An Economic Analysis
Chapter 2: The LIBEMOD 2000 Model
2.1 CHOICE OF DIMENSIONS AND STRUCTURE In order to analyse the effects of a full liberalization in the energy markets of Western Europe, it is essential to recognize the strong market linkages that exist. These linkages operate between the markets for different fuels within each country, as well as between the markets in different countries. Changing conditions in, e.g., the United Kingdom (UK) natural gas market will then have potential consequences for the UK electricity market, the Belgian natural gas market, and potentially all other markets. These linkages work primarily through three mechanisms: international trade, substitution in demand, and the transformation of fuels to electricity. These mechanisms are therefore the main building blocks of LIBEMOD (LIBEralization MODel for the European Energy Markets) and also determine the dimensionality of the main sets. The structure of the model centres around the markets for each energy commodity j ∈ J in each country m ∈ M . The main sets of the model are described in Table 2.1, while the full details of each set and its subsets are described in Appendix A. Countries and Trade The geographic dimension is essential for some commodities. While international trade in oil and coal is mainly based on relatively cheap sea transport, trade in natural gas and electricity is almost entirely dependent on the existence of a physical transportation network. These networks of natural gas pipelines and electricity transmission lines depend on geographic neighbourhoods and distances, entail large investment costs, and may, if unregulated, give market power to the...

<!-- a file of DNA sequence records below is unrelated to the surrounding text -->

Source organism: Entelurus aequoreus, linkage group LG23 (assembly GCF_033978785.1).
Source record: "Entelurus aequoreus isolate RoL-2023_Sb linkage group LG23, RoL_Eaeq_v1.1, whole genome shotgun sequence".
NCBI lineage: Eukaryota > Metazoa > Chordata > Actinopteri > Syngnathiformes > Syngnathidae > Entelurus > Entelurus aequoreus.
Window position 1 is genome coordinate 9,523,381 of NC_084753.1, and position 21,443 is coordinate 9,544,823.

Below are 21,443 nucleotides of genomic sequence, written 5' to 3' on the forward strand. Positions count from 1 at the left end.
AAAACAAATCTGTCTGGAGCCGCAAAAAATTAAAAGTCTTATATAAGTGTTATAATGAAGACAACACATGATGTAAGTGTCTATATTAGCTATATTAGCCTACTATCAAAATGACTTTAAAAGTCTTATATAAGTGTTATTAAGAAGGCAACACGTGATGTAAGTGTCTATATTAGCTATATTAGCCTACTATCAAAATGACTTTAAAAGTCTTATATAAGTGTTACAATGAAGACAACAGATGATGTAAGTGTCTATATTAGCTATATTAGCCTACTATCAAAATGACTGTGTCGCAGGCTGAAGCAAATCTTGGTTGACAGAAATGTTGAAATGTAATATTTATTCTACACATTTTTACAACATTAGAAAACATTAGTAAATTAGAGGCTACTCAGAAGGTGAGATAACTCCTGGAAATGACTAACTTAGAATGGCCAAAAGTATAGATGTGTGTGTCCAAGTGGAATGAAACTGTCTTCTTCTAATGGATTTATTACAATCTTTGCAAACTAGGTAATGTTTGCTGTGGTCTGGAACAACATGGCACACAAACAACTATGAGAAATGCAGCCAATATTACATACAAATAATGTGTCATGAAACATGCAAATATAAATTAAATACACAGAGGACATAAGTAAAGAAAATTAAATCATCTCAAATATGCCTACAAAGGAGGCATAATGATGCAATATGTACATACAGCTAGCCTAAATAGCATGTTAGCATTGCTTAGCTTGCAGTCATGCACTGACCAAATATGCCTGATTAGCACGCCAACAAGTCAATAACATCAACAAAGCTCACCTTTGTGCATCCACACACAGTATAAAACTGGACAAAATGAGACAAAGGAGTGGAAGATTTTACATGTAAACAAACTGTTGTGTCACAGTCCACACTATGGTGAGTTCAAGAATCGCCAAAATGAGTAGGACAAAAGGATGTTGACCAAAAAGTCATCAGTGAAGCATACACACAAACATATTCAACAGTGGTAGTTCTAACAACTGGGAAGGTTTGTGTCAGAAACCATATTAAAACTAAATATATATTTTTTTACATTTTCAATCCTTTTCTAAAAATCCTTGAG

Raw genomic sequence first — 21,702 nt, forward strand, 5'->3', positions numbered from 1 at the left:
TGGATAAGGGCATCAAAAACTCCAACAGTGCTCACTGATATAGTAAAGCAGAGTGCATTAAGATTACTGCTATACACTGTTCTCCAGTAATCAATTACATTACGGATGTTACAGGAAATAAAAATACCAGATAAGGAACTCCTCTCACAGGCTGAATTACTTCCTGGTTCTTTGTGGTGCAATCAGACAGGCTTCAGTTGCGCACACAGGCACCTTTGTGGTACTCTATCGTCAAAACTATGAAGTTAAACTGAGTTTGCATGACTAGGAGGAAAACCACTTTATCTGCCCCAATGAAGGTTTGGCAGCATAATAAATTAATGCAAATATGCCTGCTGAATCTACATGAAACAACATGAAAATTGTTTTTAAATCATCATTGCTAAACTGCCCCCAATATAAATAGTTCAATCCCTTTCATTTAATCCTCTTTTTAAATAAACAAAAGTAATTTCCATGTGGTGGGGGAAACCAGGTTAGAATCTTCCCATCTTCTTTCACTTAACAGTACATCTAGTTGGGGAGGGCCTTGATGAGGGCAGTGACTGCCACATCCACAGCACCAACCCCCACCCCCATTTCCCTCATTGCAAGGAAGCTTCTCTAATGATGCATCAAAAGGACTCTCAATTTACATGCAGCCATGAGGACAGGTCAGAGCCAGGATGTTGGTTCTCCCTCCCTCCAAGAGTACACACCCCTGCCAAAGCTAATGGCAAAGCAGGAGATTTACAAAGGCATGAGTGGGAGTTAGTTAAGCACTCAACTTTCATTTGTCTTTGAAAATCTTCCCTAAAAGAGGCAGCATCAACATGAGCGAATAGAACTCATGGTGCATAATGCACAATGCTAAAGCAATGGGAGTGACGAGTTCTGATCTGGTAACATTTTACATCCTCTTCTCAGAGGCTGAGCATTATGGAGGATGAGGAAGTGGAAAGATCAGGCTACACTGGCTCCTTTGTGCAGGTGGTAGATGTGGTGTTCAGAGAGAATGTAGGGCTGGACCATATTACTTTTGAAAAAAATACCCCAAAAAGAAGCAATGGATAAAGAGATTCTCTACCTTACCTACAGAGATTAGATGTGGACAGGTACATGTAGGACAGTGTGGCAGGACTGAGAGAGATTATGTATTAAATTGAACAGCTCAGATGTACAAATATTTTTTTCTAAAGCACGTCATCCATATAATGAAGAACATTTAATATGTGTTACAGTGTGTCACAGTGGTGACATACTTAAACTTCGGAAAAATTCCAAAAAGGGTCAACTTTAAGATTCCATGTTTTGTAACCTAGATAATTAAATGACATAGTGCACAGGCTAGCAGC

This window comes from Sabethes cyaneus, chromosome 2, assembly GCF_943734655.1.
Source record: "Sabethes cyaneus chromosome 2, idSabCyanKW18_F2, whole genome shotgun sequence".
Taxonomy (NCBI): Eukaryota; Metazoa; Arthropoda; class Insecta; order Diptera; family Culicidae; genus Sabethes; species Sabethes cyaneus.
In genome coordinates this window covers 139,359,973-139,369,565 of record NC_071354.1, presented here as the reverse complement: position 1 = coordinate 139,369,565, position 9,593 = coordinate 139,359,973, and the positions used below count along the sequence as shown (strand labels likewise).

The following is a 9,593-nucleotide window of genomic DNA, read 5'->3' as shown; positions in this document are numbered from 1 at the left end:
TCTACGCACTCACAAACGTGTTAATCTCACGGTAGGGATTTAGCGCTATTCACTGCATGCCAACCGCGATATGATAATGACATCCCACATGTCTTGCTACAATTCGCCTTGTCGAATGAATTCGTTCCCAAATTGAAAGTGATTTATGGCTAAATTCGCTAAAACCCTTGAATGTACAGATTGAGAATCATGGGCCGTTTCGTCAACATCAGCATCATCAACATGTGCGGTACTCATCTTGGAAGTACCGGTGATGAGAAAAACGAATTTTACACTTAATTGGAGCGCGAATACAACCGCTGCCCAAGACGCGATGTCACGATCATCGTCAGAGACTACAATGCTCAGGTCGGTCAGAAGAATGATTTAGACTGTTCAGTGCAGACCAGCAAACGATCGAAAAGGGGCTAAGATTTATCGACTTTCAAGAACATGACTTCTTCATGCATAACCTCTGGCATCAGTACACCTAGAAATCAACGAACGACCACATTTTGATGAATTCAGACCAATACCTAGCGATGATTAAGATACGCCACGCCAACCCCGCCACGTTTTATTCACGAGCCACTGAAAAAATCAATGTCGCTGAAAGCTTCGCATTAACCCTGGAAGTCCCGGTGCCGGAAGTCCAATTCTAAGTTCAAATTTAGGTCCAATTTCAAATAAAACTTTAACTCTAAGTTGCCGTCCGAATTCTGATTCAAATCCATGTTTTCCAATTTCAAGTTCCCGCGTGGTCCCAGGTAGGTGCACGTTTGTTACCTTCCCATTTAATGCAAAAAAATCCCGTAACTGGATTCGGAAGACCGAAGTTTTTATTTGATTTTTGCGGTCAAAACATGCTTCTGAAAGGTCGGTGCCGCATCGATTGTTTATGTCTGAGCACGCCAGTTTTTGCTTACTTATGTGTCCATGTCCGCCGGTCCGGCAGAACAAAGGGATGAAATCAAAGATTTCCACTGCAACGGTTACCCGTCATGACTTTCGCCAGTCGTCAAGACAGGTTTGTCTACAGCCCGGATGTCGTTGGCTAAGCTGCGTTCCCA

You are not authenticated to view the full text of this chapter or article.
Elgaronline requires a subscription or purchase to access the full text of books or journals. Please login through your library system or with your personal username and password on the homepage.
Non-subscribers can freely search the site, view abstracts/ extracts and download selected front matter and introductory chapters for personal use.
Your library may not have purchased all subject areas. If you are authenticated and think you should have access to this title, please contact your librarian.